"TCI will be an important part of our recovery from the pandemic as well as an enduring mechanism for lowering greenhouse gas emissions, reducing the public health impacts of pollution and growing our innovation economy."
The TCI is described by advocates as a "cap and invest" initiative that requires gasoline and diesel suppliers to purchase "allowances" for the pollution generated by their products. Auctioning those allowances is expected to generate $300 million annually for investments in "equitable, less polluting and more resilient transportation."
Monday's announcement was not a complete win for those advocates, who conceive of the TCI as a broader-based regional initiative of 12 states and Washington, D.C., up and down the eastern seaboard.
One plus is that in Connecticut, Massachusetts and Rhode Island, the states already in the TCI, account for 73 percent of the transportation emissions in New England, Baker said.
Baker likened the roll out to the more familiar Regional Greenhouse Gas Initiative, which he said got off to a "rocky start" when it began in 2009.
"RGGI ... which has now been in place for seven or eight years, which is a very similar model on power, has turned out over time to be a very effective way to make it possible for people to invest in cleaner energy solutions, resiliency and energy efficiency," Baker said. "It's my hope that over the course of the next couple of years you'll see additional people come aboard.
iBerkshires.com welcomes critical, respectful dialogue. Name-calling, personal attacks, libel, slander or foul language is not allowed. All comments are reviewed before posting and will be deleted or edited as necessary.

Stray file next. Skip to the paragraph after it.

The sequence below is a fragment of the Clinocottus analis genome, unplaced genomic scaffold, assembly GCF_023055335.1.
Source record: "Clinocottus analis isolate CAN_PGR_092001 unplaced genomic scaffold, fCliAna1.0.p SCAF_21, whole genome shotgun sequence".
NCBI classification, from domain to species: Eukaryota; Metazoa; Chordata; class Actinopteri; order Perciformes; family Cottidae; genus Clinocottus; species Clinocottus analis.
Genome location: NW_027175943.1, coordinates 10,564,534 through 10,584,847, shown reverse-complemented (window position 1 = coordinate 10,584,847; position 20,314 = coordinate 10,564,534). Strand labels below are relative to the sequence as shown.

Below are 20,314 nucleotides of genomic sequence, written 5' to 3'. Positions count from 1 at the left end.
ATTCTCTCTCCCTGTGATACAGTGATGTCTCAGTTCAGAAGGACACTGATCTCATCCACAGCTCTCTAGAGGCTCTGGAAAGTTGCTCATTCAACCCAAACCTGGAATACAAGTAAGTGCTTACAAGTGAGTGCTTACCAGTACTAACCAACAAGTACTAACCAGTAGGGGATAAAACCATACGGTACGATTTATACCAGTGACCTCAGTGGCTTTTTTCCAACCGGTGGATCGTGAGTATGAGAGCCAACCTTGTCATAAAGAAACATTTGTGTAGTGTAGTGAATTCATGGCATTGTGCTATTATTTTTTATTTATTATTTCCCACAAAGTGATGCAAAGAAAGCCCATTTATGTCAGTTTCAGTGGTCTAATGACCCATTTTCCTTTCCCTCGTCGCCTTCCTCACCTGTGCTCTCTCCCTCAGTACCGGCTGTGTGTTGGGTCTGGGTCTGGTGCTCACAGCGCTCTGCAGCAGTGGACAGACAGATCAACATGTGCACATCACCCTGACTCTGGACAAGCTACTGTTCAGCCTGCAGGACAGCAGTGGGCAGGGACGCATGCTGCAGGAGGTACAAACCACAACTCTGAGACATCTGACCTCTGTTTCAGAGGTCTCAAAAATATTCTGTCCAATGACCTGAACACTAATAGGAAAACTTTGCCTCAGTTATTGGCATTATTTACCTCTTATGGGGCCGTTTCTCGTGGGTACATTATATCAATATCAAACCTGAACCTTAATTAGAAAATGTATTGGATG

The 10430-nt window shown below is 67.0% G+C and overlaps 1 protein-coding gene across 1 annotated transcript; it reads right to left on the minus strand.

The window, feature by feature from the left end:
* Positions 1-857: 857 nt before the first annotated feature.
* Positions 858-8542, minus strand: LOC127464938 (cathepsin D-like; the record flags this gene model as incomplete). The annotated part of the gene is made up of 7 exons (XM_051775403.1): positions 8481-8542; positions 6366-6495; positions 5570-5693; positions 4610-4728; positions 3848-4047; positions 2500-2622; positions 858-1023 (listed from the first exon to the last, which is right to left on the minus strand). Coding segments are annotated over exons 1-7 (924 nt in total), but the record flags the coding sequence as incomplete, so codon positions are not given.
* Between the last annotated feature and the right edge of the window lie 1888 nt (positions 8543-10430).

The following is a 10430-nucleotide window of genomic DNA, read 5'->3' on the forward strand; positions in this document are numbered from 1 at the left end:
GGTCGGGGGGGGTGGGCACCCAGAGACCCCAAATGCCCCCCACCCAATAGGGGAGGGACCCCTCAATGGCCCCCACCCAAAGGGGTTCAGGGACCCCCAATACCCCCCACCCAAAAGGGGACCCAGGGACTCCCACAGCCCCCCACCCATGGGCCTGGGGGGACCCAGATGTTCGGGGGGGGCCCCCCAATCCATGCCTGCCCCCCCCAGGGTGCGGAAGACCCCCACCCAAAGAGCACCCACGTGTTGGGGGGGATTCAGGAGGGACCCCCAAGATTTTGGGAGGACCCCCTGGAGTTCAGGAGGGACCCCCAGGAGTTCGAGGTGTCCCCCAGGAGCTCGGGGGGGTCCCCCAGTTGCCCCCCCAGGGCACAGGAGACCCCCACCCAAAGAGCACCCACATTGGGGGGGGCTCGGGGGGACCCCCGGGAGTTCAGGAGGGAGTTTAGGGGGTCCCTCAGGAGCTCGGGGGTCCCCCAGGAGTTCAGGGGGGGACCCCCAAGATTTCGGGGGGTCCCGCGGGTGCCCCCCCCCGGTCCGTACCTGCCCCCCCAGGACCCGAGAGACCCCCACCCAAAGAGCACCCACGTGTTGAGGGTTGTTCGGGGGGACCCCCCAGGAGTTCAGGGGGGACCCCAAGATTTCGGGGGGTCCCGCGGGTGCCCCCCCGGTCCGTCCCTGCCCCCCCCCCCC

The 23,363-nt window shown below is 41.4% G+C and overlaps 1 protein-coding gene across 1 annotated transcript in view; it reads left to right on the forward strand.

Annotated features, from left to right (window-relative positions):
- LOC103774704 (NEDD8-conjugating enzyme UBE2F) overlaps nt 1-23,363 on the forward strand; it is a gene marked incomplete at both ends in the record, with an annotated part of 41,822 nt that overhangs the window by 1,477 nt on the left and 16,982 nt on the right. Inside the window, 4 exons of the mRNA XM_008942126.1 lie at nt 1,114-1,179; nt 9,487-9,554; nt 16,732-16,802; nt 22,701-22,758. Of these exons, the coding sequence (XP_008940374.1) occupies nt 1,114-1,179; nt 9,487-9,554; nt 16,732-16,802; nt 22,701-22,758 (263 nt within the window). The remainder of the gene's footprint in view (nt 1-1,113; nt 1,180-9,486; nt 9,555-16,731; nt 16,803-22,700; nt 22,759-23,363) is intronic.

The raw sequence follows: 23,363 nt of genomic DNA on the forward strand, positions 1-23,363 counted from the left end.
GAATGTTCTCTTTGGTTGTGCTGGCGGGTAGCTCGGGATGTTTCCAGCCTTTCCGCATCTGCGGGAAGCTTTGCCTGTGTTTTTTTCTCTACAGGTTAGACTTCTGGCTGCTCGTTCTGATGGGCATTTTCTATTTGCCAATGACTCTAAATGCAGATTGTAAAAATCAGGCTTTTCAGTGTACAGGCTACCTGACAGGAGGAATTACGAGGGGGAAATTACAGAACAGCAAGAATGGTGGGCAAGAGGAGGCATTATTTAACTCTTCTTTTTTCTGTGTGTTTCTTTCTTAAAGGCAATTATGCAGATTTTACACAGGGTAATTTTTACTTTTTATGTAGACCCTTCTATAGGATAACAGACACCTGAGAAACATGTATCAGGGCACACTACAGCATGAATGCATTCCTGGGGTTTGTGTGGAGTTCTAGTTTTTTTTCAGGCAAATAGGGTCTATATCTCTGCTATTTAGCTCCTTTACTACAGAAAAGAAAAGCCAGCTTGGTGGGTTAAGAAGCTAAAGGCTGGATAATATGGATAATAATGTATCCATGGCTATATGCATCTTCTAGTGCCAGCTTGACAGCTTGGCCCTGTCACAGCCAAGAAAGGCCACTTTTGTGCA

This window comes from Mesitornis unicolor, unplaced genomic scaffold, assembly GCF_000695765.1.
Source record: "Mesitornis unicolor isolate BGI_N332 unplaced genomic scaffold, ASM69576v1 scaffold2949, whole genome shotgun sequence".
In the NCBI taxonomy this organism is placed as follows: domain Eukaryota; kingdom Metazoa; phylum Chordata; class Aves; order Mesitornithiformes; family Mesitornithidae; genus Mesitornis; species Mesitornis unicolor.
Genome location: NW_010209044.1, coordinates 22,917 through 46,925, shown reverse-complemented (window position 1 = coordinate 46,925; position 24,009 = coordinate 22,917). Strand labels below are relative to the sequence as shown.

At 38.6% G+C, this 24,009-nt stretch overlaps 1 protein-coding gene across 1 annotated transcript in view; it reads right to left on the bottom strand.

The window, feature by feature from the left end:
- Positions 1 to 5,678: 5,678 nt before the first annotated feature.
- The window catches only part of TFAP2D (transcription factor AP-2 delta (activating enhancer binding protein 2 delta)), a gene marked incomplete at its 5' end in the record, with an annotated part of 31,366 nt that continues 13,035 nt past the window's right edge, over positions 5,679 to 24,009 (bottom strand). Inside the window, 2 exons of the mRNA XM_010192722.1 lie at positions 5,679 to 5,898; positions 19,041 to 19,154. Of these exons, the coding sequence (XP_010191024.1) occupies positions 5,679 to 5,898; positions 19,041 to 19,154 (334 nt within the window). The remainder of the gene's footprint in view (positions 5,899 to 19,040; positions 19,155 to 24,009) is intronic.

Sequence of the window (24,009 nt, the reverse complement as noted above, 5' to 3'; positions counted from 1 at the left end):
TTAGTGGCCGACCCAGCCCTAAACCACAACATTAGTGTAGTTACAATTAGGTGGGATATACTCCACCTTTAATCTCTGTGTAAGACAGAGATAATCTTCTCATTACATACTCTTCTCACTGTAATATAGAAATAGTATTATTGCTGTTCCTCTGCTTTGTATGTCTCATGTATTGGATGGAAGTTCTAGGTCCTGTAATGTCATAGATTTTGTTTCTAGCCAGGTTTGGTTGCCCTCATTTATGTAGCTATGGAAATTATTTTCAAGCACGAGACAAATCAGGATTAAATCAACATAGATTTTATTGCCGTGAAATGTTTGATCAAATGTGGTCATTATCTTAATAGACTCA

Clark Art Lecture on Ancient and Modern 'Body Worlds'
WILLIAMSTOWN, Mass. — On Tuesday, April 4 at 5:30 pm, the Clark Art Institute's Research and Academic Program hosts a talk by Research and Academic Program Fellow Kathryn Howley, who argues that the bodily preoccupation of ancient Egyptian art is one reason why it has proven appealing to modern audiences, ever since the beginnings of modern Egyptology in Napoleon's expedition to Egypt in 1798.
According to a press release, by analyzing the original sketches made by members of Napoleon's expedition as well as the resulting engravings published in the book "Description de l'Égypte" (1809–1820), this lecture demonstrates that although scholars were drawn to the proliferation of bodies in Egyptian art, they distorted unfamiliar Egyptian proportions into something akin to the Greco-Roman ideal, which were acceptable to European eyes.
Kathryn Howley is the Lila Acheson Wallace Assistant Professor of Ancient Egyptian Art and Archaeology at the Institute of Fine Arts of New York University. She is interested in the material culture of intercultural interaction and identity, which she explores through her fieldwork project at the Amun Temple of King Taharqo at Sanam in Sudan. At the Clark, she is working on a book manuscript that argues that the proliferation of bodies in ancient Egyptian imagery is central to how the proliferation has functioned upon its audience, both ancient and modern; the manuscript also explores the ways in which modern body politics have influenced the understanding of ancient Egyptian art.
Alfred Weissman Real Estate of Westchester County has entered an agreement with Southwestern Vermont Health Care to purchase the 371-acre campus the Bennington hospital acquired in December 2020.
click for more